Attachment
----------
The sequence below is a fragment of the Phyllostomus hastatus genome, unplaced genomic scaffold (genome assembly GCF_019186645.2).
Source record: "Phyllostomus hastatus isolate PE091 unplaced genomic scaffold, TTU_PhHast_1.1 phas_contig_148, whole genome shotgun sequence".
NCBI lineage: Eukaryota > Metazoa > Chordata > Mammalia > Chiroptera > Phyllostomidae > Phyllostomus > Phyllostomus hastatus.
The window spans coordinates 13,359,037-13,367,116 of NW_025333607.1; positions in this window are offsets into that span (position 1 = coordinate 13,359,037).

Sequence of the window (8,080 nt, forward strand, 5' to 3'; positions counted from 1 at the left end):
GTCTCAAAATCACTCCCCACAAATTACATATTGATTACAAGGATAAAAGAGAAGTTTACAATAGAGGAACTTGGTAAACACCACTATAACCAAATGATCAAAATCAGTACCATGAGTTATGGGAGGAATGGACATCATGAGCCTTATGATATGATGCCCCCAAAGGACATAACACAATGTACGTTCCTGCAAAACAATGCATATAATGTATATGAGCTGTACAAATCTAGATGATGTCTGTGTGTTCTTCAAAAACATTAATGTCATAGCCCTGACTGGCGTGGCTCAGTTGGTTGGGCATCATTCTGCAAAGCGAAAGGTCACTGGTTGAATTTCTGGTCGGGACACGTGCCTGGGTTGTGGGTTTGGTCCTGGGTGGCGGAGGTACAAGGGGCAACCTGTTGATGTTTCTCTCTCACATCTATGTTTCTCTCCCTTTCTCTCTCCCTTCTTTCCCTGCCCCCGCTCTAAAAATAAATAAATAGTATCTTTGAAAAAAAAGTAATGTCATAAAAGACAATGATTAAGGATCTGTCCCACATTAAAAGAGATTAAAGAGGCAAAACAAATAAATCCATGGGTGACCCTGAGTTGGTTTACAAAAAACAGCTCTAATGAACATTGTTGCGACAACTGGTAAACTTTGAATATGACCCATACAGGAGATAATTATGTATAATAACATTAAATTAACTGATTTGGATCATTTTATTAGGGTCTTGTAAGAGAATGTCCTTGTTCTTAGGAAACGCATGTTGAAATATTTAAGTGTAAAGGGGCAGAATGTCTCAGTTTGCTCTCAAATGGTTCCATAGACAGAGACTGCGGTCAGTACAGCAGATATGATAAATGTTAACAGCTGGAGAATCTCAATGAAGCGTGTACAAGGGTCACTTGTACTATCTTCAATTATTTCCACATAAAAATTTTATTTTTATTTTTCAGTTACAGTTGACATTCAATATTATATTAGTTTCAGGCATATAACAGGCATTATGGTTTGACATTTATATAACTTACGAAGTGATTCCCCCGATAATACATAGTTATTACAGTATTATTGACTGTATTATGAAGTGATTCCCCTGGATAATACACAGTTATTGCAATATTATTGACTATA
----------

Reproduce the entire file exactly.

The sequence below is a fragment of the Phyllostomus hastatus genome, unplaced genomic scaffold (genome assembly GCF_019186645.2).
Source record: "Phyllostomus hastatus isolate PE091 unplaced genomic scaffold, TTU_PhHast_1.1 phas_contig_148, whole genome shotgun sequence".
NCBI lineage: Eukaryota > Metazoa > Chordata > Mammalia > Chiroptera > Phyllostomidae > Phyllostomus > Phyllostomus hastatus.
The window spans coordinates 13,359,037-13,367,116 of NW_025333607.1; positions in this window are offsets into that span (position 1 = coordinate 13,359,037).

Sequence of the window (8,080 nt, forward strand, 5' to 3'; positions counted from 1 at the left end):
GTCTCAAAATCACTCCCCACAAATTACATATTGATTACAAGGATAAAAGAGAAGTTTACAATAGAGGAACTTGGTAAACACCACTATAACCAAATGATCAAAATCAGTACCATGAGTTATGGGAGGAATGGACATCATGAGCCTTATGATATGATGCCCCCAAAGGACATAACACAATGTACGTTCCTGCAAAACAATGCATATAATGTATATGAGCTGTACAAATCTAGATGATGTCTGTGTGTTCTTCAAAAACATTAATGTCATAGCCCTGACTGGCGTGGCTCAGTTGGTTGGGCATCATTCTGCAAAGCGAAAGGTCACTGGTTGAATTTCTGGTCGGGACACGTGCCTGGGTTGTGGGTTTGGTCCTGGGTGGCGGAGGTACAAGGGGCAACCTGTTGATGTTTCTCTCTCACATCTATGTTTCTCTCCCTTTCTCTCTCCCTTCTTTCCCTGCCCCCGCTCTAAAAATAAATAAATAGTATCTTTGAAAAAAAAGTAATGTCATAAAAGACAATGATTAAGGATCTGTCCCACATTAAAAGAGATTAAAGAGGCAAAACAAATAAATCCATGGGTGACCCTGAGTTGGTTTACAAAAAACAGCTCTAATGAACATTGTTGCGACAACTGGTAAACTTTGAATATGACCCATACAGGAGATAATTATGTATAATAACATTAAATTAACTGATTTGGATCATTTTATTAGGGTCTTGTAAGAGAATGTCCTTGTTCTTAGGAAACGCATGTTGAAATATTTAAGTGTAAAGGGGCAGAATGTCTCAGTTTGCTCTCAAATGGTTCCATAGACAGAGACTGCGGTCAGTACAGCAGATATGATAAATGTTAACAGCTGGAGAATCTCAATGAAGCGTGTACAAGGGTCACTTGTACTATCTTCAATTATTTCCACATAAAAATTTTATTTTTATTTTTCAGTTACAGTTGACATTCAATATTATATTAGTTTCAGGCATATAACAGGCATTATGGTTTGACATTTATATAACTTACGAAGTGATTCCCCCGATAATACATAGTTATTACAGTATTATTGACTGTATTATGAAGTGATTCCCCTGGATAATACACAGTTATTGCAATATTATTGACTATA